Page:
However, a largely unsung gesture by FujiFilm has recently celebrated its milestone of restoring over 1,000,000 photos recovered from earthquake devastated areas.  The cynic in you may ask what the big deal is about cleaning some photos when these people need food and shelter.

Read More

Owing to Akihabara’s pop juggernaut, AKB48, localities all over Japan have been rushing to create their own homespun idol groups. Some places, however, should have probably not rushed as much.

A group in Kashiwa City, Chiba released a casting-call for an all-girl pop group through a local information website called Maipure on 16 January. Things soon turned ugly as people began taking offence to the name of the group, Hot☆Spots.

At first you might think this is a simple poor choice of words in an area that must deal with the issue of nuclear radiation daily. The English phrase “hot spot” is often used in Japanese to refer to isolated spaces that have very high levels of radiation following the Fukushima incident. Kashiwa city has been rumored to be dealing with an unusually large number of hotspots recently considering their location.

Read More

Tokyo Clinic to Test Internal Radiation Exposure

On January 16th, a clinic was opened in Tokyo’s Shinagawa Ward to check the levels of internal radiation exposure. The clinic, loosely translated as Radioactivity Premium Dock, offers a complete body scan for radiation levels, among other services, which the general public can access for a fee. The company hopes to reduce anxiety resulting from the Fukushima Daiichi disaster and to help the public manage their health.
Read More

The city of Koriyama in Fukushima Prefection announced on January 11th that it was setting up a free program to test the levels of radiation in private homes. The program is part of a measure to help evacuees maintain ties to their communities by creating jobs called the Cultivating Bonds Assistance Project. Around 20 people will be hired to conduct the tests.
Read More

About 70km from Fukushima Daiichi, on the boarder of Fukushima and Tochigi prefectures lies the city of Shirakawa. It’s was a pleasant city with lots of green space that was mentioned by Basho in his famous poem The Narrow Road to Oku. Every year they hold the Daruma Ichi festival that celebrates Daruma dolls, traditional toys that symbolize perseverance and good luck.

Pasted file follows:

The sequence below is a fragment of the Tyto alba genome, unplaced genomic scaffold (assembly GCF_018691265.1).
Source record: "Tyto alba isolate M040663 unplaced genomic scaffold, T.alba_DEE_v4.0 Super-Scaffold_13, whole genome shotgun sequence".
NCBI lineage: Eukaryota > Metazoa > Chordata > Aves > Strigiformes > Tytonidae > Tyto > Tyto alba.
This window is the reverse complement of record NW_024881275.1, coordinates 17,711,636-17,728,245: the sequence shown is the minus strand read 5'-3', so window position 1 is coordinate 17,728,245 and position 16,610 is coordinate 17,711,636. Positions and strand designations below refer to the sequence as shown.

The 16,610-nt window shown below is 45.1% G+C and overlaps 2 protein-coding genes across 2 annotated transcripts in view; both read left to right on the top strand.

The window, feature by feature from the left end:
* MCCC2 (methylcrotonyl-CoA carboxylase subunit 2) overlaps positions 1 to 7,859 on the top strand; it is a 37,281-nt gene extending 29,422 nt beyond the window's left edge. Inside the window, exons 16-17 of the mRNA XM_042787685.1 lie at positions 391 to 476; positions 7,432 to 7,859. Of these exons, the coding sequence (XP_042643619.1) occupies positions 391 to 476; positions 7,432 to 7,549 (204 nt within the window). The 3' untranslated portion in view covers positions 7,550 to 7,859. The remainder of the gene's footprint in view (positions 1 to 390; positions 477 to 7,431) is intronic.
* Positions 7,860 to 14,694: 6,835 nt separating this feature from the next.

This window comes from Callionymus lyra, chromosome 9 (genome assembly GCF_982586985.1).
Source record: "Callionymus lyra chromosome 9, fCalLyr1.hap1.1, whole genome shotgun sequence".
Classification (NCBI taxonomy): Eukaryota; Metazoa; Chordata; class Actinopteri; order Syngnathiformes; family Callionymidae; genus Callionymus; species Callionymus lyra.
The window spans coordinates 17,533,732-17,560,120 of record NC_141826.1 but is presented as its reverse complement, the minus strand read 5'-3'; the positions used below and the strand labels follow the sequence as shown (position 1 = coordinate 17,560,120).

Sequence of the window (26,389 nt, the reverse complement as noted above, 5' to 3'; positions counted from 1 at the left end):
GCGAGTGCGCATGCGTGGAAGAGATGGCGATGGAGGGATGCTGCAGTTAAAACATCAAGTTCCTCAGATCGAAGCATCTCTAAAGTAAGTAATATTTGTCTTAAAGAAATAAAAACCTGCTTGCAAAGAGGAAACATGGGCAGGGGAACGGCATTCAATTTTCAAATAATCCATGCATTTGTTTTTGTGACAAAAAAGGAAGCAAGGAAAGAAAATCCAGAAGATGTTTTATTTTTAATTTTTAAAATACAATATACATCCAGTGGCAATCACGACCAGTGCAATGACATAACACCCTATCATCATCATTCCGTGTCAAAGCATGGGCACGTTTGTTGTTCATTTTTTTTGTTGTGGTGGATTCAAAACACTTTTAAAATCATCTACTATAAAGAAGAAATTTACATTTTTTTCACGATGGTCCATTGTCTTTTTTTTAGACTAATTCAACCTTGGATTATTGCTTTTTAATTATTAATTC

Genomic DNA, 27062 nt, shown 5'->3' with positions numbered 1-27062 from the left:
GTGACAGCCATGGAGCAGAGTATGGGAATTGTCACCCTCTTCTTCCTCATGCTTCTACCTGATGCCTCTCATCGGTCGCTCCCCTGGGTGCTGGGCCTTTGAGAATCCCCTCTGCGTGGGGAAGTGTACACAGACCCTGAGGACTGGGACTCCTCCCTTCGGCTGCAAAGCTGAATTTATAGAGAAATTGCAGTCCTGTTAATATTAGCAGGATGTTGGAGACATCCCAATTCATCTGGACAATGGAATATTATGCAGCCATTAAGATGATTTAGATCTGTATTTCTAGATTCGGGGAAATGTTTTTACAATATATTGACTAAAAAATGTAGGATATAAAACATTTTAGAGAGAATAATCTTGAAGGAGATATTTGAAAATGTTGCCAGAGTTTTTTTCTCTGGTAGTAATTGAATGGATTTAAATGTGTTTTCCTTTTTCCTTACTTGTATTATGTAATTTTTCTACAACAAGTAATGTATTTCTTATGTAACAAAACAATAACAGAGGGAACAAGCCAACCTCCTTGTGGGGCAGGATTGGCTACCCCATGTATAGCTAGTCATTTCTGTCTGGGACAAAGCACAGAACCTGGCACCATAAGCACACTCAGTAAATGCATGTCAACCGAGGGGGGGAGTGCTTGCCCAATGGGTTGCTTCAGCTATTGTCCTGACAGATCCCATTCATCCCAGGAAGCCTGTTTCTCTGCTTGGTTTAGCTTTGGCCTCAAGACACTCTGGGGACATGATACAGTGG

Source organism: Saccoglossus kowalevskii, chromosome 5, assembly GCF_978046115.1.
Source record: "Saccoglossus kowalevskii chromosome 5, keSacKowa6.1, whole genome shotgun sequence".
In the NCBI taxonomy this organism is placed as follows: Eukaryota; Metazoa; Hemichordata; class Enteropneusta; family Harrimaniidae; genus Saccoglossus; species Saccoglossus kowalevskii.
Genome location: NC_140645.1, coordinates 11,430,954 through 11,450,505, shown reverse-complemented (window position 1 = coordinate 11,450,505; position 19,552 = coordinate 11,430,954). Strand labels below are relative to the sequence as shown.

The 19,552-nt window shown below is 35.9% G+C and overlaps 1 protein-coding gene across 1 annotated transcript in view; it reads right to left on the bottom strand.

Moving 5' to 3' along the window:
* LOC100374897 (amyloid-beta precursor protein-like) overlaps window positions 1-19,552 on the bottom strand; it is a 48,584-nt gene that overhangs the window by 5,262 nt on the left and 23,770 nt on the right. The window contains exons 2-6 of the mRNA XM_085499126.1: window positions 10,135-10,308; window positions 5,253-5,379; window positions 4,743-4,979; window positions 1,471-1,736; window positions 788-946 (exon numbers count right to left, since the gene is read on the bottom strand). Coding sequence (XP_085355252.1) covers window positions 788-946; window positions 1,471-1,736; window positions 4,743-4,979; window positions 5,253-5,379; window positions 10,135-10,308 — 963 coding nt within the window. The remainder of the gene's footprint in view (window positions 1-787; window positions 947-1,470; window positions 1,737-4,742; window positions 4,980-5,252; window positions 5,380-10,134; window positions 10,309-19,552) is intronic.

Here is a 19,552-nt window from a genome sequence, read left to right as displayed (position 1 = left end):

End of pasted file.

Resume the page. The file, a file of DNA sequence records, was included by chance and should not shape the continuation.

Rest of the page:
However now the background radiation is at times 0.60μSv which is about three times the average dose of radiation we receive during our daily lives. Here, a tearful mother of two confesses to reporter investigating financial compensation something that a mother should never have to say: “I wish my daughters were never born.”

Read More

Ever since the Great Tohoku Earthquake led to one of the worst nuclear disasters at the Fukushima Daiichi power plant people have been left with a lot of uncertainty. Information has not been coming from places of authority in a free and timely fashion. News broadcasts often tell stories of contaminated food and radioactive puddles near schools. Still, these stories are after the fact and often hard to process given the complex nature of radiation.

Luckily, on 27 December, Kyoto University Research Reactor Institute (KURRI) announced they are working with Fukushima Transportation Inc. to begin testing a system to monitor radiation in Fukushima City that is in real time and is accessible by anyone over the internet.

Read More

According to a book recently published by Tomohiko Suzuki, a freelance journalist who went undercover as a laborer at Fukushima Daiichi Nuclear Power Plant for two months this year, people who were unable to repay loans from yakuza gangs were forced to work at the site as a means of repaying their debts. Tokyo Electric issued a refutal, calling the claim that organized crime would be allowed to influence the recruitment process “groundless”.
Read More

On November 15, Japanese electronics manufacturer Sanwa Denshi unveiled a radiation-measuring device that can connect to iPhones and serve as an affordable Geiger counter.

It is 14 cm long and five cm wide and displays radiation dosages on the screens of iPhones equipped with GeigerBot and other such applications.

The retail price is 9,800 yen, and it will go on sale in a few days.

Read More

Minutes before the tsunami that wrecked hundreds of miles of Japanese coastline hit land on March 11, an untold number of people flipped open their mobile phones and turned on their video cameras to record history in the making. New videos continue to pop up on Youtube and other sites.

Read More

  1. 1
  2. 2
  3. 3
  4. 4